Canadian flags displayed alongside an open charging port on an electric vehicle.

Canada’s major growth in the EV and auto manufacturing sectors reflected in BloombergNEF 2022 global ranking

This year Canada saw a historic rise to second place in the BloombergNEF’s 2022 global lithium-ion battery supply chain ranking. The nation surpassed the United States, placing a close second to China.

Canada’s strengths in raw materials, environmental, social and governance factors (ESG) factors and industrial infrastructure helped it jump three spots from fifth to second in just one year.

Canada’s rise in the rankings “reflects its large raw material resources and mining activity, as well as its good positioning in [ESG] and infrastructure, innovation, and industry,” says BloombergNEF in an article released accompanying the report.

Canada impressively ranked within the top 10 of each key theme: availability and supply of raw materials (3rd); manufacturing of battery cells and components (8th); local demand for electric vehicles (EVs) and energy storage (10th); infrastructure, innovation and industry (4th) and finally, environmental, social and corporate governance (ESG) (6th).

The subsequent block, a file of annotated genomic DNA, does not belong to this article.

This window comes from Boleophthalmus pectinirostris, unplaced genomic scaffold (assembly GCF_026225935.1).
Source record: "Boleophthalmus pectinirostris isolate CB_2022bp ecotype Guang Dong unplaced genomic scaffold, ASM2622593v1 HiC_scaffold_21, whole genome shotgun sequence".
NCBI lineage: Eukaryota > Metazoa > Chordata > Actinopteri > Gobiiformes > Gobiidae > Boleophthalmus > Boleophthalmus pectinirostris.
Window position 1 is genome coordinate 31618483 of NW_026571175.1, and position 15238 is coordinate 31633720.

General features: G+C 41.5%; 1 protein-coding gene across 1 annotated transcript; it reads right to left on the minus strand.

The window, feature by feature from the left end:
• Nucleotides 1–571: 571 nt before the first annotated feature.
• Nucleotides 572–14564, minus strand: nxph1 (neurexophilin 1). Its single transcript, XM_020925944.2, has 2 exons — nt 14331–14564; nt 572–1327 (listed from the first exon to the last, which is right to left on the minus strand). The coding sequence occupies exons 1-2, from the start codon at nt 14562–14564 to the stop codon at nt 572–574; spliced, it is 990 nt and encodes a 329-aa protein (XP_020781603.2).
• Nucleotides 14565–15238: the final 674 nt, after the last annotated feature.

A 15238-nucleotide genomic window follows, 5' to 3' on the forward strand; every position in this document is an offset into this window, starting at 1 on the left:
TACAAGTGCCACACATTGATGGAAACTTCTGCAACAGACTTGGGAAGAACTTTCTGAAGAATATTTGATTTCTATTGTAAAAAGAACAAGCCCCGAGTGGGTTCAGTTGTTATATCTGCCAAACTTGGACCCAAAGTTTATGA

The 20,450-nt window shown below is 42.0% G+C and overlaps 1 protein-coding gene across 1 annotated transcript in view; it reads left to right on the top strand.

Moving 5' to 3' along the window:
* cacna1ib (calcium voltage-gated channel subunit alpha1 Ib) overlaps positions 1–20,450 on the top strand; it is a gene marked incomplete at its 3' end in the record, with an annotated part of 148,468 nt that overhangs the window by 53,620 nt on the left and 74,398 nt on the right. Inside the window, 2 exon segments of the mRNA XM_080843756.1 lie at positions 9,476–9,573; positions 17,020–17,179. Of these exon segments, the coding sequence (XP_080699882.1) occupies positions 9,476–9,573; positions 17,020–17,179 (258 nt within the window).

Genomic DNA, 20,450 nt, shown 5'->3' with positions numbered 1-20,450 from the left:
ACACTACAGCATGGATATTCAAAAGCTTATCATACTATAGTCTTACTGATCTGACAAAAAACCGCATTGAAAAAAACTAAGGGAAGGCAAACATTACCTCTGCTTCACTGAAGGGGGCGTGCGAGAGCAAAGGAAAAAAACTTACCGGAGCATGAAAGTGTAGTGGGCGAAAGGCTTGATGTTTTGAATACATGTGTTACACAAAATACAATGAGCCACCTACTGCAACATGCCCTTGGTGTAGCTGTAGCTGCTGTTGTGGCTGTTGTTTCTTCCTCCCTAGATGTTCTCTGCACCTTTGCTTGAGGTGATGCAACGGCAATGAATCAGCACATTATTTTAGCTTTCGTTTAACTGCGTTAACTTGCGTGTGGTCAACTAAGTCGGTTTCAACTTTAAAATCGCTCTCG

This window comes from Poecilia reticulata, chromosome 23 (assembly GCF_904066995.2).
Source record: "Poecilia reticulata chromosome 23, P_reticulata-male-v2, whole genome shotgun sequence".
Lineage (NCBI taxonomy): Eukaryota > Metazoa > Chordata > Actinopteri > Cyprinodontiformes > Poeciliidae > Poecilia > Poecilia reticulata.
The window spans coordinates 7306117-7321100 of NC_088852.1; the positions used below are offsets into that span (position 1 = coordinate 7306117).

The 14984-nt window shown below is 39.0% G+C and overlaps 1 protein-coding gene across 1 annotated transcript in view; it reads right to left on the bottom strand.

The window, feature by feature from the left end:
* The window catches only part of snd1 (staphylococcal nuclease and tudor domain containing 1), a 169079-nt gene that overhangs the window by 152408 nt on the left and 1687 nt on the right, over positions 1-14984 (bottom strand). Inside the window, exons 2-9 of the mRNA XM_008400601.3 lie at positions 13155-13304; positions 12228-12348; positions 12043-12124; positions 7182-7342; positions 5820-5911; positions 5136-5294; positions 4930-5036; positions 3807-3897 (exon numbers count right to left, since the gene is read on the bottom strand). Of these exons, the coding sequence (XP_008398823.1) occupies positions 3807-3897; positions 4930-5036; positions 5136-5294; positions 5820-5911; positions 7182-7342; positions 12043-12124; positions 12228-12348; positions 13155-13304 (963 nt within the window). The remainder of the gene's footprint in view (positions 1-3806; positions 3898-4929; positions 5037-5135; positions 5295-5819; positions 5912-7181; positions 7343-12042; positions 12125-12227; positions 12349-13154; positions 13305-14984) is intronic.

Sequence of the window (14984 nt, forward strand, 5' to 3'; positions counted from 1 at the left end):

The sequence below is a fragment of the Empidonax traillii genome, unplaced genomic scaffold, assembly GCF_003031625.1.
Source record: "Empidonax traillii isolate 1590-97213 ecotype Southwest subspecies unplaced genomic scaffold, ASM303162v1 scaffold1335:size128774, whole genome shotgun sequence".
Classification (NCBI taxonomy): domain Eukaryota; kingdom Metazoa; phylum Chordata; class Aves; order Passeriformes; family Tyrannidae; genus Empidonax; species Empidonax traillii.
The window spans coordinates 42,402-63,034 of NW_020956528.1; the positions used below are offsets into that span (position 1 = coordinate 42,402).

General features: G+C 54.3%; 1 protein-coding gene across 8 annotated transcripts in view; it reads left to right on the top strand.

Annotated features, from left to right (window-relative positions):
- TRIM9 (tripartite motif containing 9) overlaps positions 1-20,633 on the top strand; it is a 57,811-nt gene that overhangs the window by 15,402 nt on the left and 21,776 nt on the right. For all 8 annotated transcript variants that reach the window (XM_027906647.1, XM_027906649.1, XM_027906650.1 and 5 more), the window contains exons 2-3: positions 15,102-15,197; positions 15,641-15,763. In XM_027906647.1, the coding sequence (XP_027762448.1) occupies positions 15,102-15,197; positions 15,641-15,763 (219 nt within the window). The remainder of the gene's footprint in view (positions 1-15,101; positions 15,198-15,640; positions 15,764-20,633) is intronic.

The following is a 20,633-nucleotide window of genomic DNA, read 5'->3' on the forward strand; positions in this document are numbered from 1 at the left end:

“Canada’s recent investment in its upstream clean energy supply and increasing demand in the US-Mexico-Canada Agreement (USMCA) region increases the country’s competitiveness,” says BloombergNEF.

Ontario—Canada’s economic engine—has proved to be an EV battery powerhouse and a vital contributor to the country’s battery supply chain. As a jurisdiction, the province unto itself has an end-to-end ethical supply chain for battery production.

When it comes to critical minerals, Ontario boasts $11 billion in annual mineral production and produces a third of Canada’s nickel and a quarter of the country’s cobalt and copper, all necessary for the production of EV batteries.

The province has truly become a hub for tomorrow’s EV. Ontario has had more than $16 billion in recent investments from automotive and EV battery giants such as Honda ($1.4B), Umicore ($1.5B), Ford ($1.8B), GM ($3B), Stellantis ($3B) and a Stellantis and LGES partnership ($5B). And we’re just getting started!

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